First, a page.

The process above relates to the formation of a composite panel formed with prepregs. However the invention is equally applicable to forming a composite panel with dry fibres, woven dry fibres or non-crimped fabric (NCF). In this case the preform is cut to net shape using water jet cutting, or a net shape 3D woven preform may be used.

A completed (possibly 3D reinforced) flat skin is transferred on top of the preforms, making the process much faster compared to a prepreg tape laying tape machine. In the case of dry fibres a semi automated ply/fibre placement could be utilised.

Where a woven dry fibre preform is used it is also possible to insert through-thickness reinforcement through the stringer blades 41 to eliminate fasteners and/or to improve the damage tolerance.

In the process shown in FIG. 1, the prepregs are formed on a male mandrel 1 in combination with one or two diaphragms. In the case of dry fabrics a female stamping tool could be used instead of the diaphragm(s), as shown in FIGS. 12 and 13.

A stack 112 is placed on an upwardly directed male mandrel 111. Note that drooping of the stack will occur as in FIG. 2, but is not shown in FIG. 12 to simplify the drawing. A female stamping tool 110 stamps down under hydraulic power until the stack has been deformed to conform with the male mandrel 111 as shown in FIG. 13. The press-forming method shown in FIGS. 12 and 13 gives the advantage of increased forming forces compared with the vacuum forming method shown in FIGS. 1-3, which can enable more complex stringer designs to be achieved.

As in the vacuum forming method, the stack is heated, typically to a temperature in the range from 90 C. to 120 C. The heat can be applied either by heating the tools 110,111, or by heating the stack with infrared heaters and then stamping quickly before its temperature has reduced significantly.

In the case of a prepreg, the part is cured in an autoclave, but in the case of a dry fibre part, infusion is performed out of autoclave with an integrally heated tool.

Although the invention has been described above with reference to one or more preferred embodiments, it will be appreciated that various changes or modifications may be made without departing from the scope of the invention as defined in the appended claims.

Referenced by
Citing PatentFiling datePublication dateApplicantTitle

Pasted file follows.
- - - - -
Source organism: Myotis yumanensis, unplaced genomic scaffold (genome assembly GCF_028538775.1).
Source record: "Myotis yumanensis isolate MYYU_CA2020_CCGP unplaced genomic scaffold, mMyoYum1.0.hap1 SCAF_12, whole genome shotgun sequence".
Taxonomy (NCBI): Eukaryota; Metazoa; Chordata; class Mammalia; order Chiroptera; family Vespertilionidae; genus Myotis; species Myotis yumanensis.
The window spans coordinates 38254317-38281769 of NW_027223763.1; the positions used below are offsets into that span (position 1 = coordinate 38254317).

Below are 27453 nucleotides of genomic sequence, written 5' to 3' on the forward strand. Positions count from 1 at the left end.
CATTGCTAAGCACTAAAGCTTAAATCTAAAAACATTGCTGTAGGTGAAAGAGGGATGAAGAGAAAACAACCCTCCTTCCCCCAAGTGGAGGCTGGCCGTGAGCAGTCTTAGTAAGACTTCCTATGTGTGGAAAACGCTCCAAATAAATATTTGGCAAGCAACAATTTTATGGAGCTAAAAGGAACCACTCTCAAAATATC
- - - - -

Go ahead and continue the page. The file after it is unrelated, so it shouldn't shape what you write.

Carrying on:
US8728263 *Jul 29, 2011May 20, 2014The Boeing CompanyComposite fabric with rigid member structure
US8980039 *Jan 29, 2009Mar 17, 2015Airbus Operations, SasDevice for the production of a composite material piece that comprises smoothing panels with sliding junctions and process for the production of smoothing panels with sliding junctions
US20110017389 *Jan 29, 2009Jan 27, 2011Airbus Operations SasDevice for the production of a composite material piece that comprises smoothing panels with sliding junctions and process for the production of smoothing panels with sliding junctions
US20110287208 *Jul 29, 2011Nov 24, 2011The Boeing CompanyComposite Fabric with Rigid Member Structure
US20130264002 *Nov 29, 2012Oct 10, 2013Airbus Operations LimitedIntegral stiffener
Classifications
U.S. Classification428/411.1, 156/423, 156/196, 156/581, 156/247, 156/60
International ClassificationB32B37/00, B29C65/02, B32B1/00, B29C65/78, B29D99/00, B32B38/10
Cooperative ClassificationY10T428/31504, Y10T428/24331, Y10T156/1043, Y10T156/10, Y10T156/1002, B29D99/0014, B29L2031/3076, Y02T50/433, B29C70/543, B29C70/46, B29C70/545
European ClassificationB29D99/00C2, B29C70/54C, B29C70/54D, B29C70/46
Legal Events
DateCodeEventDescription
Apr 18, 2011ASAssignment
Owner name: AIRBUS OPERATIONS LIMITED, UNITED KINGDOM
Free format text: CHANGE OF NAME;ASSIGNOR:AIRBUS UK LIMITED;REEL/FRAME:026141/0311
Effective date: 20090617
Jan 13, 2009ASAssignment
Owner name: AIRBUS UK LIMITED, UNITED KINGDOM
Free format text: ASSIGNMENT OF ASSIGNORS INTEREST;ASSIGNOR:KALLINEN, RISTO;REEL/FRAME:022145/0531
Effective date: 20081231